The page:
“Because of a limited number of current contracts, we expect this action to have limited impact on DHA’s contracting efforts, but we are working to identify any pending DHA requirements currently in progress,” Tenaglia said in an emailed statement.
The Defense Health Agency was one of many Defense and government agencies that used PSC services, he said.
“The impact of not executing the contract requirements, which are critical to the Department of Defense’s mission, is immeasurable and completely intolerable,” a separate support center employee told Bloomberg Law.
The PSC review came after leadership changes in Assistant Secretary for Administration Scott Rowell’s office, which oversees the unit. That included bringing in James Simpson, a retired general who previously ran the Army’s Contracting Command.
Catherine Bird, an HHS lawyer now serving as Rowell’s principal deputy, raised questions about whether the support center is legally authorized to administer contracts for other agencies. She raised that concern shortly after joining the agency in 2017, according to sources.
The center was established under former HHS Secretary Donna Shalala during the Clinton administration, citing a provision of the Public Health Service Act that created an agency service supply fund.
Bird is currently awaiting Senate confirmation after being tapped by President Donald Trump to serve as the Federal Labor Relations Authority’s general counsel. Her nomination has been criticized by government employee unions who say Bird helped jam through new restrictions on HHS employee rights without going through the mandatory collective bargaining process.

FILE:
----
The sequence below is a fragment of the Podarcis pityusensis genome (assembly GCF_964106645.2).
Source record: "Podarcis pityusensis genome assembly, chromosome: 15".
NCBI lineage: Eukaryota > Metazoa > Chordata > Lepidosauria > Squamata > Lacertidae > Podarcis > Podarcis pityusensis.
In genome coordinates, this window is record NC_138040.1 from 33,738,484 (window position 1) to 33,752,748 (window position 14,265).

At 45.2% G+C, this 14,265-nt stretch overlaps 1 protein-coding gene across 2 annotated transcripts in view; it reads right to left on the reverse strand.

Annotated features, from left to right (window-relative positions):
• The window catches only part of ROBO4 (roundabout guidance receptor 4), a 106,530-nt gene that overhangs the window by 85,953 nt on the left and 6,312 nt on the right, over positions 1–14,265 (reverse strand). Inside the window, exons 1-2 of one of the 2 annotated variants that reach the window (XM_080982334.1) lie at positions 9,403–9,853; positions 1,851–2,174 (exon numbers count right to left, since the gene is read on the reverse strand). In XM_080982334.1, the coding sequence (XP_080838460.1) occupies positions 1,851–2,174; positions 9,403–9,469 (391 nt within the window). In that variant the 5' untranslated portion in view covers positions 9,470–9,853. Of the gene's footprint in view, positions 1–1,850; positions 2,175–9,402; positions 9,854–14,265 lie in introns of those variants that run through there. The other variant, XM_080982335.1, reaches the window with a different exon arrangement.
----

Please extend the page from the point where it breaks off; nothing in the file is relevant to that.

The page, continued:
Melissa McAbee, a service center official, June 14 told the Defense Department and a number of civilian agencies that her unit was canceling procurement work indefinitely. The announcement came about a month after HHS leadership told center employees to stop talking to those customers, according to the two PSC employees.
Acquisition workers are currently required to use a template for communication, a current employee said. Previously, they were allowed to speak to other agency officials freely.
“As the result of an internal review that is ongoing, PSC has determined that it does not have the policies, procedures, or internal controls necessary to conduct assisted acquisitions for agencies outside of HHS,” McAbee said in the notices. She’s acting head of contracting activity.
One contract at risk of being affected by the decision to cut off acquisition services is a $468 million Army deal with Bowhead Integrated Support Services LLC for armored military vehicles and power generator maintenance, one of the support center employees said. That contract with the Letterkenny Army Depot in Chambersburg, Pa., is set to expire in 2021.
Nora Zubia, a spokeswoman for Letterkenny, told Bloomberg Law the depot doesn’t anticipate any impact.
Meanwhile, the four suspended PSC officials continue on paid administrative leave. Garey Rice, who previously worked as a financial officer in HHS Secretary Alex Azar’s office, has been named the center’s acting director.